OTP: Still on Coach Hoke, do you see this year as the anomaly or potentially the norm in Muncie under his leadership? Are the pieces there for continued success? Or is this a perfect storm of scheduling, weaker MAC traditional powers, and increased talent on the Ball State side of the ball?
JW: We can sustain a high level of success under Brady. It’s very difficult to go undefeated. But can we win 9 games consistently? Yes. The MAC was not weak this year, particularly the MAC West. In fact, I’d say the MAC West was the best we’ve seen it maybe ever. CMU, WMU and Ball State were all very good. NIU was dangerous. Brady has laid a foundation for continued success. Our defense is going to be very good next year.

OTP: As a former offensive lineman, can you speak a little about the growth and development of that particular unit under Coach Hoke and his staff? Are the pieces there for the success of the offensive line to continue as these Seniors graduate?
JW: Playing Brewster, Gerberry and Ramsey as freshmen paid huge dividends this year. It’s going to be tough replacing those guys. Cornwell, too. But we have some young kids with talent and this group of veterans has set a standard that the young guys will try to reach.

OTP: What do you see as the difference between the coach Lynch era and the Brady Hoke era? Aside, of course, from the number of wins.
JW: Bubba Cunningham and President Brownell relaxed the recruiting restrictions on the football program. Brady can recruit across the country. Brady has a better assistant-coaching staff than Coach Lynch. Brady’s personality and command of his players is superior to Coach Lynch’s. Brady’s team is the most disciplined team I’ve ever seen.

OTP: Talk a little about the future of BSU football in your eyes. Will they be in the same sentence as the Utahs, Boise States, and BYU’s in terms of mid majors with national sway? More importantly, do you ever see the line in the sand between the BCS conferences and the mid majors going away?
JW: I don’t care about BCS vs. midmajor. I just want to win the MAC. Honestly that’s all I really care about. If we are consistently competing for the MAC title, we will earn respect. Given the mindset of our current administration, I don’t see us joining the midmajor powerhouses. To be quite honest, given the mindset of our current administration, I don’t have a good feeling at all about Ball State football.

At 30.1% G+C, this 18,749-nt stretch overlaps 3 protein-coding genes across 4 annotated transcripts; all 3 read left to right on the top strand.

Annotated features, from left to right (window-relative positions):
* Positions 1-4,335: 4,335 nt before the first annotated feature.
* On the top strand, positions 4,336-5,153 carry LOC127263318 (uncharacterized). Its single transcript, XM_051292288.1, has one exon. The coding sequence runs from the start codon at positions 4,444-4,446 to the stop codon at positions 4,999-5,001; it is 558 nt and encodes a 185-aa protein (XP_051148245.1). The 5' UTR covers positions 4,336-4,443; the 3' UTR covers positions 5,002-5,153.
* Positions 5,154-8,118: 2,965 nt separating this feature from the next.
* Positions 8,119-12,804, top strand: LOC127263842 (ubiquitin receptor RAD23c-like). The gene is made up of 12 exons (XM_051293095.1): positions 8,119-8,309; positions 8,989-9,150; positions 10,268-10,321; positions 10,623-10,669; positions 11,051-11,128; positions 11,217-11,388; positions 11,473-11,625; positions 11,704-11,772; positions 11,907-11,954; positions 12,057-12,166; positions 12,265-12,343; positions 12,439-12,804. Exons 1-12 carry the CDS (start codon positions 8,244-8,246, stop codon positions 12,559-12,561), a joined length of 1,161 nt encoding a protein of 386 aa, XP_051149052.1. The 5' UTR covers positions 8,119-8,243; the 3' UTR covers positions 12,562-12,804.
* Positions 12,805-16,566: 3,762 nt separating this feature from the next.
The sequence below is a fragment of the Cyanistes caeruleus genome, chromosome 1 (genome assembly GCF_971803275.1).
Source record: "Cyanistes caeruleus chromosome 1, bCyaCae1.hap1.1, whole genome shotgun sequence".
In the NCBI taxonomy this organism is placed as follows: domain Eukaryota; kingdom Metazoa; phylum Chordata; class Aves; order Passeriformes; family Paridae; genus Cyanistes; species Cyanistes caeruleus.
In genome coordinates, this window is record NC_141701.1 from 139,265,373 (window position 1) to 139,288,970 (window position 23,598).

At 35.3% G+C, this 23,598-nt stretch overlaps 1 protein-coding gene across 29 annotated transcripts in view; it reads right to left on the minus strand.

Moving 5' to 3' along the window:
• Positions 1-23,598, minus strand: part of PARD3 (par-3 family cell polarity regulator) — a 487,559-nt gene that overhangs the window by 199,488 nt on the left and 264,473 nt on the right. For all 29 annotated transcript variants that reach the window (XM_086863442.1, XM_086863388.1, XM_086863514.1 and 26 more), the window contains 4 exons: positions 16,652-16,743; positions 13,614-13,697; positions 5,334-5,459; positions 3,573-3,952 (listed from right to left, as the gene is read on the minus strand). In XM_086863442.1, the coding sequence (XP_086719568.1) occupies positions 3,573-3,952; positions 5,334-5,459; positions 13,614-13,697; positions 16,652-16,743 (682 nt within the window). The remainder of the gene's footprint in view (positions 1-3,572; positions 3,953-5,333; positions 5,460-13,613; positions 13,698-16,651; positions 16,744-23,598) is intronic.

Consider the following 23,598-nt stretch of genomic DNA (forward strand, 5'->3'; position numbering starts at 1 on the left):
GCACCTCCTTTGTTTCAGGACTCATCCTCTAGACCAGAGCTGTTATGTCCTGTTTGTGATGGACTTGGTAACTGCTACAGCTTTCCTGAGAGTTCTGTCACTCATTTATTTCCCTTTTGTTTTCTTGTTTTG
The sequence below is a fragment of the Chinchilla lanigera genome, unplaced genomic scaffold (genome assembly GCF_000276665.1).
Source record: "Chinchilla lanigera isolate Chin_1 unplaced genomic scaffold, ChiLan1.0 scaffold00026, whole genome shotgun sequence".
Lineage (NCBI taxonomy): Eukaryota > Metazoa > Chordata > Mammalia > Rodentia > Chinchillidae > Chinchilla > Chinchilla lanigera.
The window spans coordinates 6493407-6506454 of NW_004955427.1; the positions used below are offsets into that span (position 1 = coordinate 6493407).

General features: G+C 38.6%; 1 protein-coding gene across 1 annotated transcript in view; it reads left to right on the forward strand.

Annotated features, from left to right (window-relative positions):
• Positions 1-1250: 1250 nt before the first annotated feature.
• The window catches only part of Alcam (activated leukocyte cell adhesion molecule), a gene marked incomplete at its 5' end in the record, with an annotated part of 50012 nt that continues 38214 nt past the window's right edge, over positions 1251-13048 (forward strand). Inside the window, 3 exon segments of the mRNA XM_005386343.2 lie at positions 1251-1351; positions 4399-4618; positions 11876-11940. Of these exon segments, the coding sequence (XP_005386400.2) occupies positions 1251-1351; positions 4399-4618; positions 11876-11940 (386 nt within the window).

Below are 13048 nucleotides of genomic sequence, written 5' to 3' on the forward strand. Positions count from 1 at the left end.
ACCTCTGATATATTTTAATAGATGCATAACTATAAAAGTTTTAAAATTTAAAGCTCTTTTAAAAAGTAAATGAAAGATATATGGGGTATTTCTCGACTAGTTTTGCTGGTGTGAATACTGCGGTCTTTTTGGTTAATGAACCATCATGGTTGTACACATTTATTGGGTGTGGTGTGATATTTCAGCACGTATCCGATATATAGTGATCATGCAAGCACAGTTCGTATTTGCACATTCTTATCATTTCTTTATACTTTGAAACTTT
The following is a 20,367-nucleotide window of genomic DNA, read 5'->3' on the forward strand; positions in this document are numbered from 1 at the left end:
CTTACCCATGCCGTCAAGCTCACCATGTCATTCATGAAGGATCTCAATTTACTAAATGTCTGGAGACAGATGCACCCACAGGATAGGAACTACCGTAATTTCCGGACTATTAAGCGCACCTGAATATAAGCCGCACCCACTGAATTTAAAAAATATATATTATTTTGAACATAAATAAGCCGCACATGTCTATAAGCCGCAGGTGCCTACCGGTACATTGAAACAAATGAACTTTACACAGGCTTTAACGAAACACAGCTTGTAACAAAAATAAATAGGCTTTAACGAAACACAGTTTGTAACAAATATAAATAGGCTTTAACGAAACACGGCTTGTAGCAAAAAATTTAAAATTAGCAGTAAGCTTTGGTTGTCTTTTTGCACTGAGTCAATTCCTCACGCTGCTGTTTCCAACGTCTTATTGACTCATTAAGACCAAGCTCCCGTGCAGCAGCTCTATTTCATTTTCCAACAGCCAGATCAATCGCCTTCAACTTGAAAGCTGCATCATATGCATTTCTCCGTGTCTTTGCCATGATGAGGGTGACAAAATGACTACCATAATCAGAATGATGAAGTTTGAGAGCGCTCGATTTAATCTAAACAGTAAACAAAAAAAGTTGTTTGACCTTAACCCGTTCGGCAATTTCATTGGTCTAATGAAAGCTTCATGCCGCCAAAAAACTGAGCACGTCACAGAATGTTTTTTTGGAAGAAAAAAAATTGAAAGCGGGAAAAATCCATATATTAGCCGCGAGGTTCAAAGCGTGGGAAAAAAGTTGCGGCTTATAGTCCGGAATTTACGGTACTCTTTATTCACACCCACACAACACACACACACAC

The history of the program will tell you where we’re going. Paul Schudel took an offensive coordinator job at Illinois rather than stick around at Ball State as a head coach. The administration doesn’t care that 11,000 students changed their travel plans to watch a football game. It’s not about the kids on campus. It’s about building a resume and landing the next job.

OTP: Less about BSU, and more about you, in general, you take a beating on the internet and the blogosphere in part because of your willingness to take a stand and an opinion on any issue, even when it isn’t a popular stance or the issue is a heated one. How does it feel to be the target of more than a few jabs from sports fans with a significant audience in the Wild West of the internet?
JW: Feels good. Real good. People react strongly because they take seriously what I have to say. My opinion is respected.

(Ed. Note: Big thanks to Jason for chatting with us a bit and calling it as he sees it as always. For more of JW’s work, you can check him out at his FoxSports columns here, or his Kansas City Star columns here.)